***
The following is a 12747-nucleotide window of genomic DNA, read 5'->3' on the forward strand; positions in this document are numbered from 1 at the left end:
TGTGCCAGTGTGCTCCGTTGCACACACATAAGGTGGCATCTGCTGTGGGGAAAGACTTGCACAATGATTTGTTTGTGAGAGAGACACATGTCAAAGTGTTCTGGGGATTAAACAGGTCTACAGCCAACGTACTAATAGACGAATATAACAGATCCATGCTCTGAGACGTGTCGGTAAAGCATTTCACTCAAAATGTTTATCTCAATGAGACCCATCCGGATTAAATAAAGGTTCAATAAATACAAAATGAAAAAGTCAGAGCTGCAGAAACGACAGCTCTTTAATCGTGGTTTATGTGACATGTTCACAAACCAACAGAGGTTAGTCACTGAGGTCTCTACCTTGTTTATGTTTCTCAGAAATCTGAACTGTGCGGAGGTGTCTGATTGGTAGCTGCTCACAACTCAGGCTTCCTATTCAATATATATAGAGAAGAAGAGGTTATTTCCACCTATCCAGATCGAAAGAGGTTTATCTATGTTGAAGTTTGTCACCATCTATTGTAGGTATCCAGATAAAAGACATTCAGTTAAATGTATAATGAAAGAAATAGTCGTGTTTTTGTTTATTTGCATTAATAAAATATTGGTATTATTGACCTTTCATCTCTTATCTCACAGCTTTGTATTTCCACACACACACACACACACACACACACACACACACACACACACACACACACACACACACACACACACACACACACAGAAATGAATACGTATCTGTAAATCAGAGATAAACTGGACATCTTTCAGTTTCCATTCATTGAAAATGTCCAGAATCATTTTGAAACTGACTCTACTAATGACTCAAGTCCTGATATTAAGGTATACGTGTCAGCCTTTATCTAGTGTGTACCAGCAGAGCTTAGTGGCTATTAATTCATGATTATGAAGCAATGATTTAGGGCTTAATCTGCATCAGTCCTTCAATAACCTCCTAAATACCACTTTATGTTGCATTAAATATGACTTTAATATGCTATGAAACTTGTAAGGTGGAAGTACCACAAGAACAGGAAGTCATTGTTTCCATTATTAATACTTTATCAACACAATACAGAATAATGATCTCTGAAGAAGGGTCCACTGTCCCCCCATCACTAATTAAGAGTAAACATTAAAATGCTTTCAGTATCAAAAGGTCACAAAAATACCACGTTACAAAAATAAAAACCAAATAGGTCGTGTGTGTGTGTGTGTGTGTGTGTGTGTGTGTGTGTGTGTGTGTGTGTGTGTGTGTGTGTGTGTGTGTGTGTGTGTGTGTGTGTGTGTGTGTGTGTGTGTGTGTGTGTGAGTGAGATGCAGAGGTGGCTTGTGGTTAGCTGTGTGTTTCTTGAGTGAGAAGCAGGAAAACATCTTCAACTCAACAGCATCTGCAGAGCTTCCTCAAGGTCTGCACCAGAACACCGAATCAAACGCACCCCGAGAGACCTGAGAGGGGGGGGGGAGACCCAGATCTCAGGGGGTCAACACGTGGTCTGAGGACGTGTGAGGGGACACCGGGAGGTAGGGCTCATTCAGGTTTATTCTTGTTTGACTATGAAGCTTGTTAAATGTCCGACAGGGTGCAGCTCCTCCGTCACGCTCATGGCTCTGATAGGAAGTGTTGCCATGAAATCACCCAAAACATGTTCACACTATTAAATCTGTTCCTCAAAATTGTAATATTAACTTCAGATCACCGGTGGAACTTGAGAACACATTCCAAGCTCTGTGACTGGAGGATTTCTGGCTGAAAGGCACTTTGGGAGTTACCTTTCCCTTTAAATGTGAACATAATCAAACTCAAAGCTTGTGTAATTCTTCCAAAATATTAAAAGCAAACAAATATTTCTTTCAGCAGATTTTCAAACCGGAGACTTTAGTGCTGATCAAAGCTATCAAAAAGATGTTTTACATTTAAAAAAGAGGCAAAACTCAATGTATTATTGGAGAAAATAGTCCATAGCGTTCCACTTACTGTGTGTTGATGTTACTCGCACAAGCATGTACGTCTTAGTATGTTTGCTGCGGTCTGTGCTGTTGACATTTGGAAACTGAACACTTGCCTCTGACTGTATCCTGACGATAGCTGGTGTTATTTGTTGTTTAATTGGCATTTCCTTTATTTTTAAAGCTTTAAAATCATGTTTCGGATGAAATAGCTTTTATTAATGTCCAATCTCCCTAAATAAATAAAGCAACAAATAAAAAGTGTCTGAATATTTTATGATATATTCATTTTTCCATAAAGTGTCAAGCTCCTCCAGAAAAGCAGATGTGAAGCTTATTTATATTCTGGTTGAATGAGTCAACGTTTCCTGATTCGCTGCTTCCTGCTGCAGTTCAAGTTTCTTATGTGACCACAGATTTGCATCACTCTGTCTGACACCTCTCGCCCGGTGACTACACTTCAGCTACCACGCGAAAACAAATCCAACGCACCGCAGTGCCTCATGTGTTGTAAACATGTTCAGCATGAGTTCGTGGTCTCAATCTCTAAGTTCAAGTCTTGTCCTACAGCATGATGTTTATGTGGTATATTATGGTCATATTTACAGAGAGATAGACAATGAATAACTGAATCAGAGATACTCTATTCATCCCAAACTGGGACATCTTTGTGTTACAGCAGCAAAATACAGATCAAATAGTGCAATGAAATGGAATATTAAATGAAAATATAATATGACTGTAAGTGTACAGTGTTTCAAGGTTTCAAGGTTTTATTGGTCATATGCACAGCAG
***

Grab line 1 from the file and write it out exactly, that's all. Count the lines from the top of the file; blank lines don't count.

The following is a 12747-nucleotide window of genomic DNA, read 5'->3' on the forward strand; positions in this document are numbered from 1 at the left end: